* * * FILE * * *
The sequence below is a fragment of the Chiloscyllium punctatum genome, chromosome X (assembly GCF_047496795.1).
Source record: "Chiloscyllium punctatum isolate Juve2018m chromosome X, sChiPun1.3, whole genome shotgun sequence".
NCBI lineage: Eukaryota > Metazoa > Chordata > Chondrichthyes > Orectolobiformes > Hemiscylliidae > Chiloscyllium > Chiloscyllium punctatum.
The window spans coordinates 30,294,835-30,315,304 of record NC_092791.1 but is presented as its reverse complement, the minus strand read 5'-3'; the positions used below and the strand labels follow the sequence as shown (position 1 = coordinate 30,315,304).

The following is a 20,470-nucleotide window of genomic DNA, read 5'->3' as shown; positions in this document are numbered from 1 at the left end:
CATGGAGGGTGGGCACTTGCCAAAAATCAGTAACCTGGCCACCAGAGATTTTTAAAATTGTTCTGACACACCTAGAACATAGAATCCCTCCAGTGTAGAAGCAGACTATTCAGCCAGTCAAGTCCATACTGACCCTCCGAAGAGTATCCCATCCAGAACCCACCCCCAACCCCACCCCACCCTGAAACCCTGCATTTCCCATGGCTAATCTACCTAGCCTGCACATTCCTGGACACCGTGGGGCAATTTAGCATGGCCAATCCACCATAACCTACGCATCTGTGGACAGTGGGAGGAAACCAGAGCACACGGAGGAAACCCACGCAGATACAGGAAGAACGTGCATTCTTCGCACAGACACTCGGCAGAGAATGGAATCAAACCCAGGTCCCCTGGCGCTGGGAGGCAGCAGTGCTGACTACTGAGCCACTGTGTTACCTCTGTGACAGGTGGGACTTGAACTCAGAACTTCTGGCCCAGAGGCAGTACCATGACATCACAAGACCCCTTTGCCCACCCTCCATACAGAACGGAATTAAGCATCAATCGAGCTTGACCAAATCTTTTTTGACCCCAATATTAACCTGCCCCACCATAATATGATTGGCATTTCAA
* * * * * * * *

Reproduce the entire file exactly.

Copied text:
The sequence below is a fragment of the Chiloscyllium punctatum genome, chromosome X (assembly GCF_047496795.1).
Source record: "Chiloscyllium punctatum isolate Juve2018m chromosome X, sChiPun1.3, whole genome shotgun sequence".
NCBI lineage: Eukaryota > Metazoa > Chordata > Chondrichthyes > Orectolobiformes > Hemiscylliidae > Chiloscyllium > Chiloscyllium punctatum.
The window spans coordinates 30,294,835-30,315,304 of record NC_092791.1 but is presented as its reverse complement, the minus strand read 5'-3'; the positions used below and the strand labels follow the sequence as shown (position 1 = coordinate 30,315,304).

The following is a 20,470-nucleotide window of genomic DNA, read 5'->3' as shown; positions in this document are numbered from 1 at the left end:
CATGGAGGGTGGGCACTTGCCAAAAATCAGTAACCTGGCCACCAGAGATTTTTAAAATTGTTCTGACACACCTAGAACATAGAATCCCTCCAGTGTAGAAGCAGACTATTCAGCCAGTCAAGTCCATACTGACCCTCCGAAGAGTATCCCATCCAGAACCCACCCCCAACCCCACCCCACCCTGAAACCCTGCATTTCCCATGGCTAATCTACCTAGCCTGCACATTCCTGGACACCGTGGGGCAATTTAGCATGGCCAATCCACCATAACCTACGCATCTGTGGACAGTGGGAGGAAACCAGAGCACACGGAGGAAACCCACGCAGATACAGGAAGAACGTGCATTCTTCGCACAGACACTCGGCAGAGAATGGAATCAAACCCAGGTCCCCTGGCGCTGGGAGGCAGCAGTGCTGACTACTGAGCCACTGTGTTACCTCTGTGACAGGTGGGACTTGAACTCAGAACTTCTGGCCCAGAGGCAGTACCATGACATCACAAGACCCCTTTGCCCACCCTCCATACAGAACGGAATTAAGCATCAATCGAGCTTGACCAAATCTTTTTTGACCCCAATATTAACCTGCCCCACCATAATATGATTGGCATTTCAA